Submitted by Sammy Smith (firstname.lastname@example.org)
Quick: what is the only installation built by the United States military during the settling of the interior of the continent to protect Indians from Indians (rather than settlers from Native Americans, or for some other purpose)?
Out in the middle of North America, in what is now the state of Nebraska, near the North Loup River, near the modern community of Elyria, is a Plains infantry outpost called Fort Hartsuff. The outpost was active from 1874–1881. Since some of the major buildings were constructed with concrete-like walls, they have survived to this day. Fort Hartsuff is now a Nebraska State Historical Park.
In short, the Pawnee were an agricultural peoples in the 1850s, growing crops and supplementing their foodstuffs with meat from seasonal bison hunts. Because they were semi-sedentary, they were afflicted more European diseases like cholera and small pox than their nomadic neighbors, the Lakota Sioux. During this period, the Lakota population increased, they gained hunting territory, and harassed the Pawnee.
As Gary Wells notes:
By 1857, the Pawnee were so destitute that they signed the Treaty of Table Creek, giving up rights to all of their land in Nebraska in exchange for a small reservation of thirty miles along the Loup River, fifteen miles wide (present day Nance County), small annual payments and protection from the Lakota, by the U.S. Army. The U.S. Government did a poor job fulfilling their part of the treaty, as the Civil War diverted money and soldiers away from the west. Retaliation for the Pawnee against the Lakota finally came in 1864, when the Department of the Platte (district army headquarters) requested Pawnee volunteers to join the Army in their fight against the Sioux and Cheyenne, under the command of Frank North, as the Pawnee Scouts. Frank had worked at the Pawnee Agency for many years and spoke fluid Pawnee. He and his brother Luther North led the Pawnee Scouts on numerous engagements, including protecting the workers building the Transcontinental Railroad in Nebraska, and removing the Cheyenne from the Republican Valley in the Campaign of 1869, with General Carr commanding and Buffalo Bill Cody as scout. During this campaign, Major Frank North was credited with the killing of the Cheyenne Chief Tall Bull, at the Battle of Summit Springs, and honored by the Nebraska Legislature in 1870 for his part in the Campaign. The Pawnee called him the “Great White Father”.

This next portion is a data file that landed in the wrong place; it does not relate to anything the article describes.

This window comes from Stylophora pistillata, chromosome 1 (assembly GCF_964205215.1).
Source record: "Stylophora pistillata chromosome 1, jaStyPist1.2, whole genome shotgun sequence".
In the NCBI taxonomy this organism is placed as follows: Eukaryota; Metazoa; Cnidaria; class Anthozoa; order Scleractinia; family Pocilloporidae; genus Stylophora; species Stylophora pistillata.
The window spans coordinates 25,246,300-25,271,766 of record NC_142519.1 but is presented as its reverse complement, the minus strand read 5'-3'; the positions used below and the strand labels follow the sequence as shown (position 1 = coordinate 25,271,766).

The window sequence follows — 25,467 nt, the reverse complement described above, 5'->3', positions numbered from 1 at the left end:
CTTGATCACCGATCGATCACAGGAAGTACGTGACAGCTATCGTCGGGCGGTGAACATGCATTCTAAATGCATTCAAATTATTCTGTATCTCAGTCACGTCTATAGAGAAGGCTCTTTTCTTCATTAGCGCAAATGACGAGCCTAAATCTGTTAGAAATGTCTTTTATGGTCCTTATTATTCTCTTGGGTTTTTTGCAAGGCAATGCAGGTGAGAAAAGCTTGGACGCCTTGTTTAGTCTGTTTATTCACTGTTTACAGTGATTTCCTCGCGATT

Few settlers had pushed into the Loup River Valley before 1870, probably due to the proximity of the Pawnee Reservation on the lower Loup. Even though the Pawnee were relatively harmless, it would have taken real courage for early settlers to travel through their villages, to reach the rich farmland beyond. That same year, the Paul brothers (J.N. and N.J.) and the North brothers (Frank and Luther) departed from Columbus with a small group of men, and went up the Loup to the forks on a hunting trip. That trip resulted in dreams of a cattle ranch and the determination to establish a new county called “Howard”.
Once Howard County was formed, it drew new settlers into the Loup Valley, but the Lakota were still using the trail down the Loup River Valleys, to raid the Pawnee on their reservation. The Norths and the Pauls knew that these new settlers would need to be protected, so a request was sent to General C. C. Auger (Christopher Columbus Auger), commander of the Department of the Platte, in Omaha, to send troops. The government had been lax on protecting the Pawnee, but with the white settlers in danger, two companies of soldiers were dispatched.
It took a while for Fort Hartsuff to be established. Wells continues:
By early September of 1874, the new permanent fort construction was underway. It was across the river near the famous trail on present-day Bean Creek. By December of 1874 some of the new fort’s buildings were complete. All government supplies, soldiers and tentage had been removed to the new site and Camp Ruggles was soon forgotten to all but a few.
This new permanent fort was not to be made out of wood, but a lime, gravel and cement mixture, resembling today’s concrete. Rather than transport large amounts of lime from eastern Nebraska, the quartermaster advertised locally for a contractor to supply the lime. Joseph “Doc” Beebe, a close friend and neighbor of the North family in Columbus, bid and won the contract. Doc built three lime kilns in the hills east of the North Loup River in northern Howard County (east of present day Cotesfield) and burned chalk-rock, taken form the nearby side-hills, in the kilns, using wood from the surrounding canyons, to produce his quick-lime product. (All three kilns are still visible today.)
On completion of Fort Hartsuff, Doc Beebe started construction of a two-story hotel, using the same construction techniques used at the fort. The new hotel became known as the “Concrete Hotel” or the “Half-Way House”, as it was on the main supply road, half-way between Fort Hartsuff and the rail line in Grand Island. The eighty-mile trip was too long to travel in one day, so those traveling back and forth would stop at the Half-way House to eat and spend the night.